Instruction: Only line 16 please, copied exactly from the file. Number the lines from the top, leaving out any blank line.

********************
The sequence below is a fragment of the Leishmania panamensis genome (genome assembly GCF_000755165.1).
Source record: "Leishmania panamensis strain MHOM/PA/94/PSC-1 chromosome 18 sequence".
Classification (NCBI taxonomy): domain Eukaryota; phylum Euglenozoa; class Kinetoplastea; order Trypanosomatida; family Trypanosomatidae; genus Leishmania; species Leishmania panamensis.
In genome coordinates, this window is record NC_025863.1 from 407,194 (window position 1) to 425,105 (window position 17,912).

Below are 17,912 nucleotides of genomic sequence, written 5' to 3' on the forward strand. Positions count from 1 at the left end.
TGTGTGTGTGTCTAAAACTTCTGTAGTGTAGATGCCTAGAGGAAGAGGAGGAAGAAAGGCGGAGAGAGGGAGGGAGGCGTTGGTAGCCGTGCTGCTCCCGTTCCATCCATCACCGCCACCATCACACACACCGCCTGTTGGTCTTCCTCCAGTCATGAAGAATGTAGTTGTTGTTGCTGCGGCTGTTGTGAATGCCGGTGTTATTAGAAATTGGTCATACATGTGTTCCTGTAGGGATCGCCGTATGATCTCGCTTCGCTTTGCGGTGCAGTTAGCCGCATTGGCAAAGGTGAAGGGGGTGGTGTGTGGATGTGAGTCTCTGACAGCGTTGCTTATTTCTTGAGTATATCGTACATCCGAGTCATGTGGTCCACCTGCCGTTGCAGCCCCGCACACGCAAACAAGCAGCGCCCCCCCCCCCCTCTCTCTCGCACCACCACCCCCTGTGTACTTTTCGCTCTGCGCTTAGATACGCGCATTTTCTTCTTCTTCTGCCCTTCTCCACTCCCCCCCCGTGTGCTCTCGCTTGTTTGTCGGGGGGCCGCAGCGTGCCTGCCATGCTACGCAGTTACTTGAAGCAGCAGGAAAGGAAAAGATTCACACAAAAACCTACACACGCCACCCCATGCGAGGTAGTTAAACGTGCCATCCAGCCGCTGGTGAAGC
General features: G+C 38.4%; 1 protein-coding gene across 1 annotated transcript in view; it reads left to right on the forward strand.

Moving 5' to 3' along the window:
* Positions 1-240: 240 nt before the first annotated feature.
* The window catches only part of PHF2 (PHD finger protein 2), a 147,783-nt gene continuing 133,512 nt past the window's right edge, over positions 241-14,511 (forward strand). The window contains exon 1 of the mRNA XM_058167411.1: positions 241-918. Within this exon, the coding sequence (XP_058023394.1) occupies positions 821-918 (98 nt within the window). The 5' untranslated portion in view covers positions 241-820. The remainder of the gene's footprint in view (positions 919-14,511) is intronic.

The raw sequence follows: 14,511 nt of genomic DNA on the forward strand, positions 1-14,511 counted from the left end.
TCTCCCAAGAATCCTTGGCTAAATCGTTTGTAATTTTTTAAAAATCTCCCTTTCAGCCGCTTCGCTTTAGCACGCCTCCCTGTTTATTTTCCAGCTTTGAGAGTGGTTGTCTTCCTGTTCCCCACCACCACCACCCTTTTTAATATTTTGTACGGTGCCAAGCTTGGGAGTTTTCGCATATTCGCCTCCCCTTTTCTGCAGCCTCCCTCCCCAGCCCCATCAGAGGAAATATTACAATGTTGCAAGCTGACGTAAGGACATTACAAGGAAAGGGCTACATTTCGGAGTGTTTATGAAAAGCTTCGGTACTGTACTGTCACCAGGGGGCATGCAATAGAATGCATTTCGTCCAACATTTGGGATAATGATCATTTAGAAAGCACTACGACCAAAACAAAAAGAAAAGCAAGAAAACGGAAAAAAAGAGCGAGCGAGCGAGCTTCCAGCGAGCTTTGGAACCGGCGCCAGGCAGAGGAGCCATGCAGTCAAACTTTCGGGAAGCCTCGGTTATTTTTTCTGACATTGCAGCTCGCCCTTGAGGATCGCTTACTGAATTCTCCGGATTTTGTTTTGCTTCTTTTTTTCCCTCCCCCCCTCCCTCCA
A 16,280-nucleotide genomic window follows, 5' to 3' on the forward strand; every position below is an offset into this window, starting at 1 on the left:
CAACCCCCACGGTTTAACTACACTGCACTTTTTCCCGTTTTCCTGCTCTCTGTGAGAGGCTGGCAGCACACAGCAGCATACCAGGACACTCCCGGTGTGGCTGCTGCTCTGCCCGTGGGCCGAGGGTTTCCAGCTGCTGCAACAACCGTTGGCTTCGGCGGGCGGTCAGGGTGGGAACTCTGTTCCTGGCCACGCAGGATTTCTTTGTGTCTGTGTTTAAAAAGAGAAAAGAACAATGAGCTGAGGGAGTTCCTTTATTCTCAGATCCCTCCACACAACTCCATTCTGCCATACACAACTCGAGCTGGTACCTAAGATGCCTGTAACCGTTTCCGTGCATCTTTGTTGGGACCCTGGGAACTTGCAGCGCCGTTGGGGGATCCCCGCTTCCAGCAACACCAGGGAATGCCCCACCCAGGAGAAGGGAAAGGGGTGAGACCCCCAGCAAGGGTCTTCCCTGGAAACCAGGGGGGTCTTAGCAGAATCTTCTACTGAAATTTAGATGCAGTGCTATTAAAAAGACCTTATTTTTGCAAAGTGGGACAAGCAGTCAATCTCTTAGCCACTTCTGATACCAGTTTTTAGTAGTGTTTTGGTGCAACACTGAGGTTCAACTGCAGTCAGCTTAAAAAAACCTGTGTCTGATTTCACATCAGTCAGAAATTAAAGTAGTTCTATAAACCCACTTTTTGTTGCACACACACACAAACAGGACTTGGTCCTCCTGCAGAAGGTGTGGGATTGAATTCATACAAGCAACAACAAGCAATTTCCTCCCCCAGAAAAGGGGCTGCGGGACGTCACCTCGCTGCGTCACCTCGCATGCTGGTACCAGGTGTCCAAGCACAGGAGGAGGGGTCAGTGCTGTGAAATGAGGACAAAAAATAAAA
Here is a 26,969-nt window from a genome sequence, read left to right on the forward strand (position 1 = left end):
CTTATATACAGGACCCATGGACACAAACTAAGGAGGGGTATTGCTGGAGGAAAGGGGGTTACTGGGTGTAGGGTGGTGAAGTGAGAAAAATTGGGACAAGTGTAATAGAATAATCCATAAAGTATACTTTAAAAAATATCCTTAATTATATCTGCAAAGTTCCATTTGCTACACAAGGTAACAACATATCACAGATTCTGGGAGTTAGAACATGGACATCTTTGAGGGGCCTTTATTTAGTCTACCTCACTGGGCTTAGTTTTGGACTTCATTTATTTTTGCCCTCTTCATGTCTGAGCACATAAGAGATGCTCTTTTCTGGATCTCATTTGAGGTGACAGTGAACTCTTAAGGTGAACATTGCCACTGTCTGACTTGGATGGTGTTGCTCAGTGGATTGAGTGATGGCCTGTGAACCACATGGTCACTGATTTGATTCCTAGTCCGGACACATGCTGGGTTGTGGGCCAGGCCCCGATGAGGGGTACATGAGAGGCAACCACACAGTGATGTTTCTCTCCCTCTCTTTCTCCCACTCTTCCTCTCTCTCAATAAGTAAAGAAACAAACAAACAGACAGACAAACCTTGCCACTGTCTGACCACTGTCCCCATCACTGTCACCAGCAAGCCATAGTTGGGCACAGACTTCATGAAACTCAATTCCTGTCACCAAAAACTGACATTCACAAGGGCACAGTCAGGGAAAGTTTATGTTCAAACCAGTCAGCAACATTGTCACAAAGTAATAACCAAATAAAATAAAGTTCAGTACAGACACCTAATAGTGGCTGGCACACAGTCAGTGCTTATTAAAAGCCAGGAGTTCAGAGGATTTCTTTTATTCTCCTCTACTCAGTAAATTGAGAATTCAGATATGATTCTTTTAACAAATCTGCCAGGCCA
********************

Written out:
CTTATATACAGGACCCATGGACACAAACTAAGGAGGGGTATTGCTGGAGGAAAGGGGGTTACTGGGTGTAGGGTGGTGAAGTGAGAAAAATTGGGACAAGTGTAATAGAATAATCCATAAAGTATACTTTAAAAAATATCCTTAATTATATCTGCAAAGTTCCATTTGCTACACAAGGTAACAACATATCACAGATTCTGGGAGTTAGAACATGGACATCTTTGAGGGGCCTTTATTTAGTCTACCTCACTGGGCTTAGTTTTGGACTTCATTTATTTTTGCCCTCTTCATGTCTGAGCACATAAGAGATGCTCTTTTCTGGATCTCATTTGAGGTGACAGTGAACTCTTAAGGTGAACATTGCCACTGTCTGACTTGGATGGTGTTGCTCAGTGGATTGAGTGATGGCCTGTGAACCACATGGTCACTGATTTGATTCCTAGTCCGGACACATGCTGGGTTGTGGGCCAGGCCCCGATGAGGGGTACATGAGAGGCAACCACACAGTGATGTTTCTCTCCCTCTCTTTCTCCCACTCTTCCTCTCTCTCAATAAGTAAAGAAACAAACAAACAGACAGACAAACCTTGCCACTGTCTGACCACTGTCCCCATCACTGTCACCAGCAAGCCATAGTTGGGCACAGACTTCATGAAACTCAATTCCTGTCACCAAAAACTGACATTCACAAGGGCACAGTCAGGGAAAGTTTATGTTCAAACCAGTCAGCAACATTGTCACAAAGTAATAACCAAATAAAATAAAGTTCAGTACAGACACCTAATAGTGGCTGGCACACAGTCAGTGCTTATTAAAAGCCAGGAGTTCAGAGGATTTCTTTTATTCTCCTCTACTCAGTAAATTGAGAATTCAGATATGATTCTTTTAACAAATCTGCCAGGCCA